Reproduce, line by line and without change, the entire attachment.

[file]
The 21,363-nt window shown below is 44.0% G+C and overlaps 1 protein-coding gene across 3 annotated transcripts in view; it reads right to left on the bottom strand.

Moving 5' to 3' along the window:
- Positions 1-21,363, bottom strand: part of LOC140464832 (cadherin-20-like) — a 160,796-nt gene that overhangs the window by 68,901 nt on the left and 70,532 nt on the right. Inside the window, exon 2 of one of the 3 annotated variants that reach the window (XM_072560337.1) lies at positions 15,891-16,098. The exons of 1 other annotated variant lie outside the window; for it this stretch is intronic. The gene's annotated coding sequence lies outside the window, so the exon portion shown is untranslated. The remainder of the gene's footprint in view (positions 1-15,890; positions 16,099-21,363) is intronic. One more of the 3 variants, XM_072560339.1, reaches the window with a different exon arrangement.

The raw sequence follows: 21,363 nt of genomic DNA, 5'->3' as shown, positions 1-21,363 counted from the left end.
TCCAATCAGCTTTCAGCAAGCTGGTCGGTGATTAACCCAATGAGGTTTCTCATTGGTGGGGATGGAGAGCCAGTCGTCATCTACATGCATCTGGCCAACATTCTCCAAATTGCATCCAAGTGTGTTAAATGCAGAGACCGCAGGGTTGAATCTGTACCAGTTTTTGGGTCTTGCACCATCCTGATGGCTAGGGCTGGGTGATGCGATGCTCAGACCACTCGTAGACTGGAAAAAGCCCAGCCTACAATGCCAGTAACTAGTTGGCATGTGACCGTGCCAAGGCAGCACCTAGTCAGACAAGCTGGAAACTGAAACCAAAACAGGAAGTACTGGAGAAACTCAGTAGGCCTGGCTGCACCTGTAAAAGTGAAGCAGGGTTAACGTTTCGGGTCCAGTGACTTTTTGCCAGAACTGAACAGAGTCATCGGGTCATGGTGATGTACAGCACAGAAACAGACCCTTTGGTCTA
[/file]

The 21,363-nt window shown below is 44.0% G+C and overlaps 1 protein-coding gene across 3 annotated transcripts in view; it reads right to left on the bottom strand.

Moving 5' to 3' along the window:
- Positions 1-21,363, bottom strand: part of LOC140464832 (cadherin-20-like) — a 160,796-nt gene that overhangs the window by 68,901 nt on the left and 70,532 nt on the right. Inside the window, exon 2 of one of the 3 annotated variants that reach the window (XM_072560337.1) lies at positions 15,891-16,098. The exons of 1 other annotated variant lie outside the window; for it this stretch is intronic. The gene's annotated coding sequence lies outside the window, so the exon portion shown is untranslated. The remainder of the gene's footprint in view (positions 1-15,890; positions 16,099-21,363) is intronic. One more of the 3 variants, XM_072560339.1, reaches the window with a different exon arrangement.

The raw sequence follows: 21,363 nt of genomic DNA, 5'->3' as shown, positions 1-21,363 counted from the left end.
TCCAATCAGCTTTCAGCAAGCTGGTCGGTGATTAACCCAATGAGGTTTCTCATTGGTGGGGATGGAGAGCCAGTCGTCATCTACATGCATCTGGCCAACATTCTCCAAATTGCATCCAAGTGTGTTAAATGCAGAGACCGCAGGGTTGAATCTGTACCAGTTTTTGGGTCTTGCACCATCCTGATGGCTAGGGCTGGGTGATGCGATGCTCAGACCACTCGTAGACTGGAAAAAGCCCAGCCTACAATGCCAGTAACTAGTTGGCATGTGACCGTGCCAAGGCAGCACCTAGTCAGACAAGCTGGAAACTGAAACCAAAACAGGAAGTACTGGAGAAACTCAGTAGGCCTGGCTGCACCTGTAAAAGTGAAGCAGGGTTAACGTTTCGGGTCCAGTGACTTTTTGCCAGAACTGAACAGAGTCATCGGGTCATGGTGATGTACAGCACAGAAACAGACCCTTTGGTCTA